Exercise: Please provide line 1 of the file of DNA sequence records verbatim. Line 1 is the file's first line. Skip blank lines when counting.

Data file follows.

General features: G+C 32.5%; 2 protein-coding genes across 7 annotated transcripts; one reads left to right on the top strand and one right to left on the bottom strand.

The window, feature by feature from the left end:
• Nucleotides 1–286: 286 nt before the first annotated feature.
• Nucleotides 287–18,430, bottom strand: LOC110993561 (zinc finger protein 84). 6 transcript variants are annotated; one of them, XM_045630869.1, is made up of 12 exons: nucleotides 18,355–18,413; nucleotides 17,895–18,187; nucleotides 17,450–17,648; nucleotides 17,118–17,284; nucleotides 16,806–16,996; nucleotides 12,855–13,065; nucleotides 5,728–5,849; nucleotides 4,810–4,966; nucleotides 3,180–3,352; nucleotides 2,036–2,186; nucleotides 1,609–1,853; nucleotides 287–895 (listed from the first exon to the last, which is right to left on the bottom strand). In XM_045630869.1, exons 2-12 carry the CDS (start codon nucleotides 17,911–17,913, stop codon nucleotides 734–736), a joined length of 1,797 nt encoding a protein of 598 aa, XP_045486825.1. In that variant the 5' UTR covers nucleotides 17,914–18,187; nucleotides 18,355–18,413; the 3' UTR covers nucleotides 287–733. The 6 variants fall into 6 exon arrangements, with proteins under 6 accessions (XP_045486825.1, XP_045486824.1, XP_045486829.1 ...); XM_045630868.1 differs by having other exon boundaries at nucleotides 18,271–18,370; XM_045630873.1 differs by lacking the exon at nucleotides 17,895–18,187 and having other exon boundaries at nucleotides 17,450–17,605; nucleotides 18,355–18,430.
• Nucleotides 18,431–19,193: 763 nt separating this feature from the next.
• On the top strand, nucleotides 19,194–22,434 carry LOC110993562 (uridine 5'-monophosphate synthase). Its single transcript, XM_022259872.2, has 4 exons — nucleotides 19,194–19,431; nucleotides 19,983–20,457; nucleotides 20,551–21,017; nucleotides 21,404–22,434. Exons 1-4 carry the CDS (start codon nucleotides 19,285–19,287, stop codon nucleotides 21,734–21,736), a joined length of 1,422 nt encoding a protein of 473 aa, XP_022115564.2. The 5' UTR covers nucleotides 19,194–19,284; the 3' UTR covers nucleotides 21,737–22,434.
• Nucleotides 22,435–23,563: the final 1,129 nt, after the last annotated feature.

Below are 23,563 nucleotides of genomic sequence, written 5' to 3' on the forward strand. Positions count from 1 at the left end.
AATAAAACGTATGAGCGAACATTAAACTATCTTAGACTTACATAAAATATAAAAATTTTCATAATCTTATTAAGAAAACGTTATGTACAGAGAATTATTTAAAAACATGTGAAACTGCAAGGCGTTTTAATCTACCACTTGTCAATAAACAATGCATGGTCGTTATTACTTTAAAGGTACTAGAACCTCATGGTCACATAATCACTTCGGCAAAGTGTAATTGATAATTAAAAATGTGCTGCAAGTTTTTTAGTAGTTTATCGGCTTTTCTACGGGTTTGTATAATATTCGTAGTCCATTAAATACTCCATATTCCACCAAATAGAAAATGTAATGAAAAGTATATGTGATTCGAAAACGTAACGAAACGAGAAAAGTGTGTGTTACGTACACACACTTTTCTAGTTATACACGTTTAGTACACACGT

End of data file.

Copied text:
General features: G+C 32.5%; 2 protein-coding genes across 7 annotated transcripts; one reads left to right on the top strand and one right to left on the bottom strand.